Did you know what you wanted to do with your life or did it just happen?
Amy Tan: I was told what I was supposed to do when I was growing up, so I don’t think I ever had a chance to think about what I really wanted to do. Deep down, I wanted to be an artist but I knew you couldn’t make any money being an artist. That was just play. My parents told me I would become a doctor and then in my spare time I would become a concert pianist. So, both my day job and my spare time were sort of taken care of. It terrified me when I got to wondering if that was something I really could do. I wasn’t that good a pianist and I didn’t know if I really wanted to help people who were sick and had diseases. I didn’t know if that was really in me, let alone if I could pass a science course.
When did you know you wanted to become a writer? Was there a defining moment?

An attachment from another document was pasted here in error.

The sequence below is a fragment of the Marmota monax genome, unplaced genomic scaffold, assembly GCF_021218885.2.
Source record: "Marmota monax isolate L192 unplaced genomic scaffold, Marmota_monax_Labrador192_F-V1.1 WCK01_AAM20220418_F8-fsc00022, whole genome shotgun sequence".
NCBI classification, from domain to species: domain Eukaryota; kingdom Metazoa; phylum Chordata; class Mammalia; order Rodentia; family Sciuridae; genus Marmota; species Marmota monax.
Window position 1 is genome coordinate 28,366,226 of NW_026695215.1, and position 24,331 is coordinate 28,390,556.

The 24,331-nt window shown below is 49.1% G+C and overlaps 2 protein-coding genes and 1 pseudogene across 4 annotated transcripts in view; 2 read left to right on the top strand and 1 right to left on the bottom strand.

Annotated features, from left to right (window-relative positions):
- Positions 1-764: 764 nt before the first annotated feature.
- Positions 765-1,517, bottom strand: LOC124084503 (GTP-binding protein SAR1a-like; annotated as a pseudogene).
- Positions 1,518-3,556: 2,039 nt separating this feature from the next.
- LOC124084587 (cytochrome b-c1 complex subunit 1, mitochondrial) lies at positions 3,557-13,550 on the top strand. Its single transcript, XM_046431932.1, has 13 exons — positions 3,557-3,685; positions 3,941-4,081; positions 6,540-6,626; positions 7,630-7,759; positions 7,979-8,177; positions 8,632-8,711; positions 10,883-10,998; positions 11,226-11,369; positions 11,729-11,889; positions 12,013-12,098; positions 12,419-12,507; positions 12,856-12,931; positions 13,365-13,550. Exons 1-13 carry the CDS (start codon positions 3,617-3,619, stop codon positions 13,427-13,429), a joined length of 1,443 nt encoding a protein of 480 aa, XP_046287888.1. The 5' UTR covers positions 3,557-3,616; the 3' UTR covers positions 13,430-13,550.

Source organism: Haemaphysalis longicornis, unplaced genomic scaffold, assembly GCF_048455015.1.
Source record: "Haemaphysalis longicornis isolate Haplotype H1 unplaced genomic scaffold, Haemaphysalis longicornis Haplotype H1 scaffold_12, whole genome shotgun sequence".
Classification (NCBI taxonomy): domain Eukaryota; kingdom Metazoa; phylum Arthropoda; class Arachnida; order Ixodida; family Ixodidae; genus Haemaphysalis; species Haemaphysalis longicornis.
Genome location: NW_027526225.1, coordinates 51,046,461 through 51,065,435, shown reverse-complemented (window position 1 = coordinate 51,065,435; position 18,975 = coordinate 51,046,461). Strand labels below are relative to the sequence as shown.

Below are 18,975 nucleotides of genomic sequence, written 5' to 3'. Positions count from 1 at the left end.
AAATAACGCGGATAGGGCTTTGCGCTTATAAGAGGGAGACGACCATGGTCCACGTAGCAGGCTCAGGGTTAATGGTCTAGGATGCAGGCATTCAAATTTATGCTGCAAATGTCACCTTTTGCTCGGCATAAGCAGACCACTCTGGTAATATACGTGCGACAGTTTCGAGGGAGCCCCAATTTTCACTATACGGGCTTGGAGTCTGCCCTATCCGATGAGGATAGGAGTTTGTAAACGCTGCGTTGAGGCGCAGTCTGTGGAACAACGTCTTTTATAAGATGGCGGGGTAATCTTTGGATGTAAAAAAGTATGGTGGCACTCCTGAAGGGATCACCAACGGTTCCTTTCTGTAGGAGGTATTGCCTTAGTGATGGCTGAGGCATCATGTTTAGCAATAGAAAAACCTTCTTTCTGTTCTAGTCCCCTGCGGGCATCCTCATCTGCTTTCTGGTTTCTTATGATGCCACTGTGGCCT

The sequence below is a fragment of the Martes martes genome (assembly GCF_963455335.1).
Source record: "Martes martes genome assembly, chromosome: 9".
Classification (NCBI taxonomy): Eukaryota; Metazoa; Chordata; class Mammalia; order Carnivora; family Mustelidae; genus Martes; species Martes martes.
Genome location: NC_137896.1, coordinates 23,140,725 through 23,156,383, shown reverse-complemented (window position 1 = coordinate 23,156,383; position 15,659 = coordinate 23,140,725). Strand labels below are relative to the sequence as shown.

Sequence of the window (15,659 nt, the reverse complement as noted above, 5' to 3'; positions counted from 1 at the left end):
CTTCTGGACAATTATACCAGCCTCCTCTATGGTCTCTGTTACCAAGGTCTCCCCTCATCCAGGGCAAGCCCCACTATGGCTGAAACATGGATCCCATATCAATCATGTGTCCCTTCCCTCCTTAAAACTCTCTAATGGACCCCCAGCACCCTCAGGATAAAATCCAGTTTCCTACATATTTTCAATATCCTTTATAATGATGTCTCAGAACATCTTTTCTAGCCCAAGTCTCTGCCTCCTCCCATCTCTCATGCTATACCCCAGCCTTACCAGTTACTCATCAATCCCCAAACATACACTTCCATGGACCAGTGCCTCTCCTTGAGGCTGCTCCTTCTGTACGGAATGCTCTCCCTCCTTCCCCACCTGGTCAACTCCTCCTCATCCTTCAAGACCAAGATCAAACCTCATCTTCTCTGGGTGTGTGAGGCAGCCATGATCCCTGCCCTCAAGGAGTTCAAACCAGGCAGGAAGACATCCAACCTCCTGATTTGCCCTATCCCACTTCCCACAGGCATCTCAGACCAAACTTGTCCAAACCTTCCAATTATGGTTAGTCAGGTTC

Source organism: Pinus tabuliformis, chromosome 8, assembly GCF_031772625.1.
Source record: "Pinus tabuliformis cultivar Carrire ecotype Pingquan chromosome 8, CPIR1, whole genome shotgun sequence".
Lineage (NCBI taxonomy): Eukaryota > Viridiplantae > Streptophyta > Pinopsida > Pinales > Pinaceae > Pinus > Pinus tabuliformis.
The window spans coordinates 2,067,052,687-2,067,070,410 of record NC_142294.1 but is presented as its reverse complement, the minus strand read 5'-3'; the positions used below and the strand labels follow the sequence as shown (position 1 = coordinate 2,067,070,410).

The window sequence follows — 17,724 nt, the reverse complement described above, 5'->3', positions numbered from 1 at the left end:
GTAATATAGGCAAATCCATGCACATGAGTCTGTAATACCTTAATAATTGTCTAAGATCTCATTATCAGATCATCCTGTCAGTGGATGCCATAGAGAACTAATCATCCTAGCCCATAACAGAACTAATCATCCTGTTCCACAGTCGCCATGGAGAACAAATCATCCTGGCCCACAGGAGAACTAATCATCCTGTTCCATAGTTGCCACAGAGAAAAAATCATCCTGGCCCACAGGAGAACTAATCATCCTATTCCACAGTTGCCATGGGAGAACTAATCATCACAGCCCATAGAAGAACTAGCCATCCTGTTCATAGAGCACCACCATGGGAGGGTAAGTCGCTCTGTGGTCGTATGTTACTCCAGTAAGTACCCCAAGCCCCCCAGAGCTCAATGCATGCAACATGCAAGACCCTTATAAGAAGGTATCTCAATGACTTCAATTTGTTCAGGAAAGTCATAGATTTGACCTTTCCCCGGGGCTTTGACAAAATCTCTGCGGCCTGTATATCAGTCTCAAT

Amy Tan: I did some writing in class when I was young just as everybody did. I had to write little essays and things like that. I wrote an essay called “What the Library Means to Me” when I was eight years old. It was very simple. It said things like “My name is Amy Tan. I’m a third grader at Matanzas School.” And then I did what my father always did. He was a minister. I tried to be very sincere, sort of go for the emotion, you know, about how the library is a friend. And this really all was very sincere, but at the end (this is why I think I won this essay contest), I made a pitch for money, which, of course, is what ministers do at the end of their talks. And I said how I had given (I think it was) 17 cents, which was my entire life savings at age eight, to the Citizens for Santa Rosa Library, and that I hoped that others would do the same. And so they decided to give me the award. They published my little essay and they gave me a transistor radio and, at that moment, there was a little gleam in mind that maybe writing could be lucrative. I kind of forgot about that later. My parents said, “You’re going to be a doctor.” It wasn’t until I was 33 years old that I started writing fiction.